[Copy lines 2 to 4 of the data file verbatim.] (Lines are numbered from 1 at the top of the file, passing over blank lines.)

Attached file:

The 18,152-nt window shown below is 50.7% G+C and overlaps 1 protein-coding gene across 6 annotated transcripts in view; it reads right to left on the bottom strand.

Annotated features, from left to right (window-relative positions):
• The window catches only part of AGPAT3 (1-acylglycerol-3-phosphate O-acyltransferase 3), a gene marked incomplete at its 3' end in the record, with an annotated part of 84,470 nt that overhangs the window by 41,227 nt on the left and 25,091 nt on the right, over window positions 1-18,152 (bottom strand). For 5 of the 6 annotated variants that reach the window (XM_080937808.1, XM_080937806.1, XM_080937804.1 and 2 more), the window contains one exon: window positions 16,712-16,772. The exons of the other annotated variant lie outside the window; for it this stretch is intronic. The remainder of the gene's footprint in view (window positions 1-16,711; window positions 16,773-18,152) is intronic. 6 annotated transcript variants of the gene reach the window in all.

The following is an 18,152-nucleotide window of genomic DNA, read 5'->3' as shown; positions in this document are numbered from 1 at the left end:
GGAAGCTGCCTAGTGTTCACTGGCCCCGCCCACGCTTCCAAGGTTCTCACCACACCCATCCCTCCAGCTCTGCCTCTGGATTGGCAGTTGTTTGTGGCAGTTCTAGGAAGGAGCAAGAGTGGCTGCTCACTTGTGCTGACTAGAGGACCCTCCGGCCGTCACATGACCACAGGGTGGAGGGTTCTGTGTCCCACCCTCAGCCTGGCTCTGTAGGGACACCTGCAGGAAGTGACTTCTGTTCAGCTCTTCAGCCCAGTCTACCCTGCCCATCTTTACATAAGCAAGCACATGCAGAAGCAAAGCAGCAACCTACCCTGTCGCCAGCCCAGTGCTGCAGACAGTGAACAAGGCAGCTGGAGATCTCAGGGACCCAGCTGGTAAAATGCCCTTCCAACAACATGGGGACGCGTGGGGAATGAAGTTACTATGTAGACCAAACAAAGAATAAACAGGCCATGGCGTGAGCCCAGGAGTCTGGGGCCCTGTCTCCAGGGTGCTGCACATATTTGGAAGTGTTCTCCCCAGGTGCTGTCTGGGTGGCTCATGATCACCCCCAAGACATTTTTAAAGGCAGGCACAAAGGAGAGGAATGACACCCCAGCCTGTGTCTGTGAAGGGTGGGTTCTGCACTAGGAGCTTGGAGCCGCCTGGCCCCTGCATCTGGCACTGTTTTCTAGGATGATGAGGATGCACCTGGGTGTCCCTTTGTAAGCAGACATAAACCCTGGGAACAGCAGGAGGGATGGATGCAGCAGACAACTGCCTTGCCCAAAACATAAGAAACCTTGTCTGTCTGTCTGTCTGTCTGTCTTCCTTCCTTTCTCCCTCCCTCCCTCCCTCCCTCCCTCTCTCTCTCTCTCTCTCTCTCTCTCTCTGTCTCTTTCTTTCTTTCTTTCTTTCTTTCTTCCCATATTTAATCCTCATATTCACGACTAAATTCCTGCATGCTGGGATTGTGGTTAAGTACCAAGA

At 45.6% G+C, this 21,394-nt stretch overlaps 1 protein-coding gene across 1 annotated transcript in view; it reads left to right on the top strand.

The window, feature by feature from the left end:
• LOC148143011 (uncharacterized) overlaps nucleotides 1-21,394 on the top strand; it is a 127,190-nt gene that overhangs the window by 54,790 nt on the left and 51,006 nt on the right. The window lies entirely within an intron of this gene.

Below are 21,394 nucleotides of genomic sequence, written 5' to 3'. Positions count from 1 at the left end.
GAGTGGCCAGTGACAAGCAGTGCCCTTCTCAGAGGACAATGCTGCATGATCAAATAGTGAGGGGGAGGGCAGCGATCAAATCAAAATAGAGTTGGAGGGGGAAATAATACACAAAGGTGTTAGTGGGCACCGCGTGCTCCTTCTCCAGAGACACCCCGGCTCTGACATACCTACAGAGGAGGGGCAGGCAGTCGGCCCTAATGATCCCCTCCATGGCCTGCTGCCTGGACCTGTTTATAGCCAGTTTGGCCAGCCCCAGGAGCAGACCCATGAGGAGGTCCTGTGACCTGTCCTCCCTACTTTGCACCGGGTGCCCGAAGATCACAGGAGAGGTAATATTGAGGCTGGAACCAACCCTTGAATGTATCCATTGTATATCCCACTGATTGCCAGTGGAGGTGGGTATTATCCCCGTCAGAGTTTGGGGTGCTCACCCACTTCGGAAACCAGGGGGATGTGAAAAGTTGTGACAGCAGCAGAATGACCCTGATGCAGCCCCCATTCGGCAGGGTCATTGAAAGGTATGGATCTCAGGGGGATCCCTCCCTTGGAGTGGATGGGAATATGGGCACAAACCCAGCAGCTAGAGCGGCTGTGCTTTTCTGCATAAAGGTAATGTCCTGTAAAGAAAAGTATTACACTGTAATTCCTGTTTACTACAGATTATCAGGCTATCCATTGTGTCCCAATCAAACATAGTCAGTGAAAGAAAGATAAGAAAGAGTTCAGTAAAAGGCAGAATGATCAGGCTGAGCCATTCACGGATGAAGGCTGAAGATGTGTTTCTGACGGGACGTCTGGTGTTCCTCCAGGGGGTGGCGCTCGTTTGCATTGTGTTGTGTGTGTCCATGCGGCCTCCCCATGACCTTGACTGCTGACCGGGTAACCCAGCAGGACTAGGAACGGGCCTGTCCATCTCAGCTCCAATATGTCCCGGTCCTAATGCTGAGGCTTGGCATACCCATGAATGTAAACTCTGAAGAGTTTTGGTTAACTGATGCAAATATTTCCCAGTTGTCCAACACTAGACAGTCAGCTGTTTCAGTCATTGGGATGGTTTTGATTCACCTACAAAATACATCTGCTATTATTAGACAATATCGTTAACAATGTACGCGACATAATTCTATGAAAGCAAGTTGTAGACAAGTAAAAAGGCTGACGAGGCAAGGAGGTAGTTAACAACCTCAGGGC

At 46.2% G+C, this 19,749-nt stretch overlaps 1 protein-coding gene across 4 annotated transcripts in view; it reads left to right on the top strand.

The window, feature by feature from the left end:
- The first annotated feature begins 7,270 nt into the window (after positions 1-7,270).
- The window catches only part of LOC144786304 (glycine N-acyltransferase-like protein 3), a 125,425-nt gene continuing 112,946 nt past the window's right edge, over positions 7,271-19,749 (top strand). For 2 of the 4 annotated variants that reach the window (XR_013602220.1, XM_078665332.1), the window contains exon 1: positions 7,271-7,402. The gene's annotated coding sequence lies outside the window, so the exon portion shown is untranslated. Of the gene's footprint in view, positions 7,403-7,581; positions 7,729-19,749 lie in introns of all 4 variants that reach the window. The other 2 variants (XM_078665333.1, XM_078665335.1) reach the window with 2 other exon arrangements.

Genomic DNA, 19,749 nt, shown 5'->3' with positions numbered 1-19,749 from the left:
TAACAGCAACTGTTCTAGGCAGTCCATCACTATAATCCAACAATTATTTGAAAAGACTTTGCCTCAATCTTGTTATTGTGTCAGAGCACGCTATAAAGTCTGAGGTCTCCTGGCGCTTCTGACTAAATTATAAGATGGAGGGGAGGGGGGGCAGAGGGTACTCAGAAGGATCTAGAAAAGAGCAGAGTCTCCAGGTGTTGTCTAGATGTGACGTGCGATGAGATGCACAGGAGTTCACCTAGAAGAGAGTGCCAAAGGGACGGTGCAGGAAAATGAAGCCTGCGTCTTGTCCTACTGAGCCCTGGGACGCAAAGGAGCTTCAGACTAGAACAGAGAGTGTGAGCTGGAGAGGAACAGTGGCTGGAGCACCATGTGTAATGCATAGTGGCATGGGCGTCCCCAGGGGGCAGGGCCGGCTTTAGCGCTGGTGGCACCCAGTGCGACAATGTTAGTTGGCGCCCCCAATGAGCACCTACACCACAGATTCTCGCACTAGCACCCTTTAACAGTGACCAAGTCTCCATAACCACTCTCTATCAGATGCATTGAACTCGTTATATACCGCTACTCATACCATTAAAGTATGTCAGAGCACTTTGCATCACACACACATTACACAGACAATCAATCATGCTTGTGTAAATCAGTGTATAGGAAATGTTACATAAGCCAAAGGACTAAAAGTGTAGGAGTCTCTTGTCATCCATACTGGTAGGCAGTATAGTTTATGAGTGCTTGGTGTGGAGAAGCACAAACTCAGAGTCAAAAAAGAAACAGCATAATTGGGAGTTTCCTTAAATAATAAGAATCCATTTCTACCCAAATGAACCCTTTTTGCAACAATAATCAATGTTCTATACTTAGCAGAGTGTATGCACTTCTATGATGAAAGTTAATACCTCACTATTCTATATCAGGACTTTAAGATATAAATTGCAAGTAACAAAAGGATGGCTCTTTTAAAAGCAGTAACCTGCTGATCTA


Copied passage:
Annotated features, from left to right (window-relative positions):
• The window catches only part of AGPAT3 (1-acylglycerol-3-phosphate O-acyltransferase 3), a gene marked incomplete at its 3' end in the record, with an annotated part of 84,470 nt that overhangs the window by 41,227 nt on the left and 25,091 nt on the right, over window positions 1-18,152 (bottom strand). For 5 of the 6 annotated variants that reach the window (XM_080937808.1, XM_080937806.1, XM_080937804.1 and 2 more), the window contains one exon: window positions 16,712-16,772. The exons of the other annotated variant lie outside the window; for it this stretch is intronic. The remainder of the gene's footprint in view (window positions 1-16,711; window positions 16,773-18,152) is intronic. 6 annotated transcript variants of the gene reach the window in all.

The following is an 18,152-nucleotide window of genomic DNA, read 5'->3' as shown; positions in this document are numbered from 1 at the left end: